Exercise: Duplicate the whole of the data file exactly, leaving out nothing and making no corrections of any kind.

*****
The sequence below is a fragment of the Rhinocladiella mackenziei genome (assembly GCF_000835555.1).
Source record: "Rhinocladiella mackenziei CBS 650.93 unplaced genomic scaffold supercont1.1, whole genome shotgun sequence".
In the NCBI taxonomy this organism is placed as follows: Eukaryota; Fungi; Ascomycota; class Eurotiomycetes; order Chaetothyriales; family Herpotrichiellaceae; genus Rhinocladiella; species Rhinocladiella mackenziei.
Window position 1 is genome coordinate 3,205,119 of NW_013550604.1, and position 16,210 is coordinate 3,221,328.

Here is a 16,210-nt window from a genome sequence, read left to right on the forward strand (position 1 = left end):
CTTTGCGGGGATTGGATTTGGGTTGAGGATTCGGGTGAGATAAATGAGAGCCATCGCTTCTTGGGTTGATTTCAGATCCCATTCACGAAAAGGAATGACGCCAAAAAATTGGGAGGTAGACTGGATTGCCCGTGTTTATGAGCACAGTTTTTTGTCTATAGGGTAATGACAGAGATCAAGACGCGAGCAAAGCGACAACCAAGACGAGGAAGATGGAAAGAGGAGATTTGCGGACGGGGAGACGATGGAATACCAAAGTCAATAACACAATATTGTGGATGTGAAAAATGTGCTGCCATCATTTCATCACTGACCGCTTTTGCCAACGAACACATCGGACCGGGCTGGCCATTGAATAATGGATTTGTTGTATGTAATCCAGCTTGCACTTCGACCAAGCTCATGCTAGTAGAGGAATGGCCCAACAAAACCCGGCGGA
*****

The sequence below is a fragment of the Rhinocladiella mackenziei genome (assembly GCF_000835555.1).
Source record: "Rhinocladiella mackenziei CBS 650.93 unplaced genomic scaffold supercont1.1, whole genome shotgun sequence".
In the NCBI taxonomy this organism is placed as follows: Eukaryota; Fungi; Ascomycota; class Eurotiomycetes; order Chaetothyriales; family Herpotrichiellaceae; genus Rhinocladiella; species Rhinocladiella mackenziei.
Window position 1 is genome coordinate 3,205,119 of NW_013550604.1, and position 16,210 is coordinate 3,221,328.

Here is a 16,210-nt window from a genome sequence, read left to right on the forward strand (position 1 = left end):
CTTTGCGGGGATTGGATTTGGGTTGAGGATTCGGGTGAGATAAATGAGAGCCATCGCTTCTTGGGTTGATTTCAGATCCCATTCACGAAAAGGAATGACGCCAAAAAATTGGGAGGTAGACTGGATTGCCCGTGTTTATGAGCACAGTTTTTTGTCTATAGGGTAATGACAGAGATCAAGACGCGAGCAAAGCGACAACCAAGACGAGGAAGATGGAAAGAGGAGATTTGCGGACGGGGAGACGATGGAATACCAAAGTCAATAACACAATATTGTGGATGTGAAAAATGTGCTGCCATCATTTCATCACTGACCGCTTTTGCCAACGAACACATCGGACCGGGCTGGCCATTGAATAATGGATTTGTTGTATGTAATCCAGCTTGCACTTCGACCAAGCTCATGCTAGTAGAGGAATGGCCCAACAAAACCCGGCGGA